WASHINGTON — This Fourth of July, Americans will be able to savor the cost of their traditional holiday cookout along with the taste.
A survey by the American Farm Bureau reports the average cost of a Fourth of July picnic for 10 will be less than $6 per person this year.
The cost is even lower in Arizona, one of 20 states included in the bureau’s survey. The national average was $57.20 for picnic fixings, but just $56.45 in Arizona.
“The trend right now is that everything is down,” said Julie Murphree, a spokeswoman for the Arizona Farm Bureau. “This is good news for families.”
Murphree said Arizona is doing well compared to other regions, where drought and ethanol mandates have caused a sharp increase in prices.
But not everything is cheaper in Arizona. The “Fourth of July picnic basket” for the state has prices that are higher for meat and dairy products – including hot dogs, American cheese and pork spare ribs – than the national basket.
“Most of the time, processed food items such as hot dogs and cheese have higher inputs, such as energy costs and labor just to get them to Arizona,” said Peggy Jo Goodfellow, another Arizona Farm Bureau spokeswoman. “The spare ribs show a modest increase over national due to an increase in the cost of feed.”
Meat products were the biggest-ticket items in the picnic basket, making up more than half the total cost in Arizona at an estimated $29.25. Nationally, they amounted to an estimated $24.08, about 40 percent of the total picnic basket price tag.
Vegetarians won’t necessarily pay less for their holiday cookouts, because of the cost of meat substitutes, said Freya Dinshah, president of the American Vegan Society. But she said vegetarians and vegans will be celebrating right along with everybody else.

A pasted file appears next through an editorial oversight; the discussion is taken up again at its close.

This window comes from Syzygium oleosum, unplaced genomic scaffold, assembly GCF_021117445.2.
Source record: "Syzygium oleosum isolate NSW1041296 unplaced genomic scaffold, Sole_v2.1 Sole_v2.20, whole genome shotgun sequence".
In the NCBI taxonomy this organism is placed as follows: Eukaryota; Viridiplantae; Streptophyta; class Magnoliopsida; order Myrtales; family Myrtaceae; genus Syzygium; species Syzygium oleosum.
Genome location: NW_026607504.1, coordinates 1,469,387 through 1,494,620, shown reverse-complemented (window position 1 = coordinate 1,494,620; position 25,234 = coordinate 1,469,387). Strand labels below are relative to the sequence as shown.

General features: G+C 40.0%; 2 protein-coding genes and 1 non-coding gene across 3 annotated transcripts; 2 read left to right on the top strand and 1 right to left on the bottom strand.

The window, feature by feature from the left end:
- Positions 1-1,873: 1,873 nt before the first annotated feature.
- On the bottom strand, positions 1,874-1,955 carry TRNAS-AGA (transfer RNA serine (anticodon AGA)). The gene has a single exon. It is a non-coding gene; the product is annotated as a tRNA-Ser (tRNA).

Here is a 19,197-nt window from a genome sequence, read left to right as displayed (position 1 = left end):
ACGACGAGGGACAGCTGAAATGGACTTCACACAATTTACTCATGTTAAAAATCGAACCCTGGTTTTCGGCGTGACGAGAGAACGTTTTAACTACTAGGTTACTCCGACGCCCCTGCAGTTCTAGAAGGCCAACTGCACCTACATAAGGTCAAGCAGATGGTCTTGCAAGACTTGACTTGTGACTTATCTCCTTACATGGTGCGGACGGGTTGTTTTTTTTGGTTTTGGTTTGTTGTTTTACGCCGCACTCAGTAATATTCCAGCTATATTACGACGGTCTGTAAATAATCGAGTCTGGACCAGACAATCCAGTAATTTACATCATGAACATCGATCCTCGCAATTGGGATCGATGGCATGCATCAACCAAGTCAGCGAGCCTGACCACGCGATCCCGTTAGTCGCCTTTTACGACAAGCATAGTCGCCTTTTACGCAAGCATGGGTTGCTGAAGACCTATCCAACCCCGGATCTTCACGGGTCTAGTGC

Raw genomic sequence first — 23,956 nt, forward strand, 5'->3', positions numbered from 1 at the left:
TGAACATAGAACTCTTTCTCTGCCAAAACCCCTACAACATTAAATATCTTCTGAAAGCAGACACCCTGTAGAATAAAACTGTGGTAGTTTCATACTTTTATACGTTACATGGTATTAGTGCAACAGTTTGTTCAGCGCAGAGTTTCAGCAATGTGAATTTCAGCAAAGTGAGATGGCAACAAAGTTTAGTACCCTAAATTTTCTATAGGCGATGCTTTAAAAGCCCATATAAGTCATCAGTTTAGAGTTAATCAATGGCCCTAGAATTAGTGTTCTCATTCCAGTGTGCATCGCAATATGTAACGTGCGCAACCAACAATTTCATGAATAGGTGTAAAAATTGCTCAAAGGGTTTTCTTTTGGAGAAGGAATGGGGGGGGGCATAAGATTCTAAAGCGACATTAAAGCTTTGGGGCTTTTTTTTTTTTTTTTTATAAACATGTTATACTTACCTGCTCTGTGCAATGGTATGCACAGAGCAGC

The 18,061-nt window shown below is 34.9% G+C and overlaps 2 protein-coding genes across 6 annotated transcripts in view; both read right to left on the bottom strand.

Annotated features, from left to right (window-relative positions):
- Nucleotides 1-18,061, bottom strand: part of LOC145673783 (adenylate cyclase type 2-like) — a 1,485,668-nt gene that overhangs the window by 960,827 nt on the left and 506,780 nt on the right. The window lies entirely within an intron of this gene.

“They have a lot of things that we love too,” Dinshah said of traditional cookout fare. “There’s a lot of things that we eat the same.”
Bean-based chili is a popular item, she said, as well as many other alternatives that are healthier than meat. She advises Americans to take better care of their health by choosing meat substitutes like veggie burgers – but she does not expect them to go cold turkey on their meat habit.
“We don’t expect people to jump in and go 100 percent all at once,” Dinshah said. “The more they do (try vegetarian food), the more they incorporate it into their diet.”
At The Meat Shop, a butcher’s shop in Phoenix, the meat habit has been on full display this week. Beth Wilson, who owns the shop with her husband, Tim, said sales have double in the past week as people prepare for Fourth of July festivities.
Wilson believes there’s a reason for Americans’ fondness for meat during Independence Day parties that goes far beyond dietary choices.
“It’s fun (and) an experience to try different rubs and cuts,” she said. “It’s part of the whole event, to get the grill out and try something different.”
No matter the reason for the holiday’s high-protein content, millions of Americans will be out Thursday manning the grill.
And Goodfellow expects the low picnic costs to be that much more appealing, since prices will be “lower than what Americans pay for most value meals.”
“This will be a great Fourth of July,” she said.